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Bold Housing Program Develops Big Problems : Plan Plagued by Shoddy Construction, Cost Overruns, High Vacancy Rates, Opposition

THE CENTURY FREEWAY: Planners said the most expensive freeway in Southern California would be built with care and a conscience--a freeway "that has a heart." Five years after its start, problems remain. Second of four parts. Next: How the project has fallen short of one of its major goals--affirmative action.

December 28, 1987|WILLIAM TROMBLEY and RAY HEBERT | Times Urban Affairs Writers

Troubled by high costs, shoddy construction, high vacancy rates, fierce community opposition and other problems, the attempt to provide several thousand units of affordable housing along the Century Freeway route is floundering as the project nears the halfway mark.

The housing program, part of a 1981 federal court decree that ended a decade of litigation over the freeway, is the boldest part of the $2.5-billion Century Freeway project, which also includes the 17.3-mile freeway between Norwalk and Los Angeles International Airport and 20 miles of light rail.

The idea was twofold: To provide replacement housing for some of the 20,000 people who have been uprooted by construction of the freeway and also to replenish the supply of badly needed low- and moderate-income housing along the southern tier of the city and county of Los Angeles.

The Center for Law in the Public Interest, representing successful plaintiffs in the long Century Freeway lawsuit, insisted on the housing plan, despite objections from the two other signatories to the 1981 federal court decree--the California Department of Transportation and the Federal Highway Administration.

Finally, the two government agencies decided to go along in order to get the freeway built.

A complicated formula called for construction of new apartments and town houses and for rehabilitation of existing single-family homes. These were to be built, at first, in a "primary zone" six miles north and south of the freeway route and were to be offered first to people displaced by the freeway construction and later to low- and moderate-income members of the general public.

Altogether, about 3,700 units were to be built or refurbished at a cost of more than $300 million.

Six years into the program, however, serious problems have developed. The units are costing well over $100,000 apiece to produce, at least 30% more than comparable housing costs elsewhere.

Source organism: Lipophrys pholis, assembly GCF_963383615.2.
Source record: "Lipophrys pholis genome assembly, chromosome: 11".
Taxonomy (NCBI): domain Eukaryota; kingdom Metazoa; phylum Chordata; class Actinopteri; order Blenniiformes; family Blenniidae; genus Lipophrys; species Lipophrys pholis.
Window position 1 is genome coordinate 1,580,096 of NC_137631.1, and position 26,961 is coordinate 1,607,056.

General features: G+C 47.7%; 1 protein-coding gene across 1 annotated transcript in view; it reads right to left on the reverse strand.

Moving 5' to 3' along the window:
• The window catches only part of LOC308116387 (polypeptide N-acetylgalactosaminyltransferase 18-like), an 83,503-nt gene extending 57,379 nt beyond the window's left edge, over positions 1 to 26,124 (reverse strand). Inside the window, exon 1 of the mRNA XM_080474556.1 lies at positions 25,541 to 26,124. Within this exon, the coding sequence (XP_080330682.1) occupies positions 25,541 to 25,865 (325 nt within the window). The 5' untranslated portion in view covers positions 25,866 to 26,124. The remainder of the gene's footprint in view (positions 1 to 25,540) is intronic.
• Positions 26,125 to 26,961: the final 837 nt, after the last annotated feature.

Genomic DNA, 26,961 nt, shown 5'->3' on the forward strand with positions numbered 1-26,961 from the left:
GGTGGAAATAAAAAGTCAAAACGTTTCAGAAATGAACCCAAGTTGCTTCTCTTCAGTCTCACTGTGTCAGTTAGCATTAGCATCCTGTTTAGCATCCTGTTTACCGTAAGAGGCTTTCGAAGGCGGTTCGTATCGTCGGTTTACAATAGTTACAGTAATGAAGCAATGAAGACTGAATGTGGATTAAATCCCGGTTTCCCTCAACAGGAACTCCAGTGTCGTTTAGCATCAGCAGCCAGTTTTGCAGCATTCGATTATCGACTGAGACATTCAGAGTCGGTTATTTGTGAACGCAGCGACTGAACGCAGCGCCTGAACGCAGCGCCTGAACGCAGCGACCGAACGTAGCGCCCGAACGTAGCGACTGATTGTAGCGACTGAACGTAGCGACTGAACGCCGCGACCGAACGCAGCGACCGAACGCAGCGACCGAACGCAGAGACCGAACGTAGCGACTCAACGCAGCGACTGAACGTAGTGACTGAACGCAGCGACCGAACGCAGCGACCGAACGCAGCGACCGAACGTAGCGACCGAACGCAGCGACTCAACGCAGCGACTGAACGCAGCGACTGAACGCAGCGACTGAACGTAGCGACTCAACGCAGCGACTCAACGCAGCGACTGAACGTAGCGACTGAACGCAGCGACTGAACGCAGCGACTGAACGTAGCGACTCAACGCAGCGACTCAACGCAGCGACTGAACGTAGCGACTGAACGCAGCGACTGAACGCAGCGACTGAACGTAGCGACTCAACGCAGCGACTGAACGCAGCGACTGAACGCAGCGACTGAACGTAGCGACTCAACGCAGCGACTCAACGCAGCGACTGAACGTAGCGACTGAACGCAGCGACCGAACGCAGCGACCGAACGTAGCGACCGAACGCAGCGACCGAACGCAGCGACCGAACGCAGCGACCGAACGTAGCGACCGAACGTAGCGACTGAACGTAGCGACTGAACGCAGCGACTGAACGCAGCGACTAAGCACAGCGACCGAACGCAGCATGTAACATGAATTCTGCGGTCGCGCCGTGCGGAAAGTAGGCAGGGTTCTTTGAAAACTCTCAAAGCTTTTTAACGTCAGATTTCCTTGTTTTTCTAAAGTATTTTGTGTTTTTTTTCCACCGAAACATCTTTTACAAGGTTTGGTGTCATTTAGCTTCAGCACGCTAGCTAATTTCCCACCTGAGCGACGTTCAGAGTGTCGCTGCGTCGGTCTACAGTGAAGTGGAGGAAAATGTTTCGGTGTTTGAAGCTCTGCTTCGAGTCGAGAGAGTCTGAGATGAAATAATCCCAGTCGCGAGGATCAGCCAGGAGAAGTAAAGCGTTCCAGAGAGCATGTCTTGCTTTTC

An estimated 30% to 40% of the 1,000 or so units completed so far stand empty, for one reason or another. Some have been vacant for a year or more.

Some of the sites chosen for Century Freeway housing have been ill-advised and some construction has been shoddy. Several communities along the freeway route, strongly opposed to what they perceive to be "public housing," have tried to block construction.

Recently, there have been allegations of fraud and corruption within the Department of Housing and Community Development, the state agency responsible for the program. These charges now are the subject of both federal and state investigations, officials say.

But the astonishingly high cost of building this housing--an average of at least $110,000 per unit, a figure called "mind-boggling" and "unimaginable" by housing experts--is the program's most serious weakness.

Figures Disputed

Robert J. Norris, interim director of the Century Freeway Housing Program, disputes this figure, contending that the average per-unit cost of acquiring the land and building the houses or apartments is "around $100,000" and that his agency has taken steps to reduce that figure.

But a source at the Federal Highway Administration in Washington, which provides 92% of the money for Century Freeway housing, as it does for the freeway itself, said per-unit costs now are averaging $125,000 to $135,000.

In a September, 1985, report, the U.S. Department of Transportation's inspector general found that per-unit costs were already averaging $100,000. A year later, the inspector general found that "the price paid for replenishment housing has escalated 36% during the period 1983 to 1985," while general construction costs in the Los Angeles area "have not increased significantly."

It is even costing more than $100,000 per home to relocate and refurbish 30- to 40-year-old structures, moving them from Hawthorne and Inglewood, near the western end of the Century route, to Downey and Norwalk, at the eastern end.

Originally, officials thought that it would be faster and cheaper to provide Century Freeway replacement housing by refurbishing existing units. That has turned out not to be the case.

One recent contract authorized payments of $125,000 per unit for moving and rehabilitating four houses.

Officials Partly to Blame

Contractors say Century Freeway Housing Program officials are partly to blame for the high rehabilitation costs.

"They want you to create a new house with these 30- or 40-year-old structures you're moving," said Ronnie Jones, whose company has relocated and refurbished eight Century Freeway houses. "They want new foundations, new electrical, new plumbing, new roofs, new sub-flooring. All that's left are the walls and the termites."

Other contractors say vague job specifications and contradictory inspections by housing agency personnel have added to costs.

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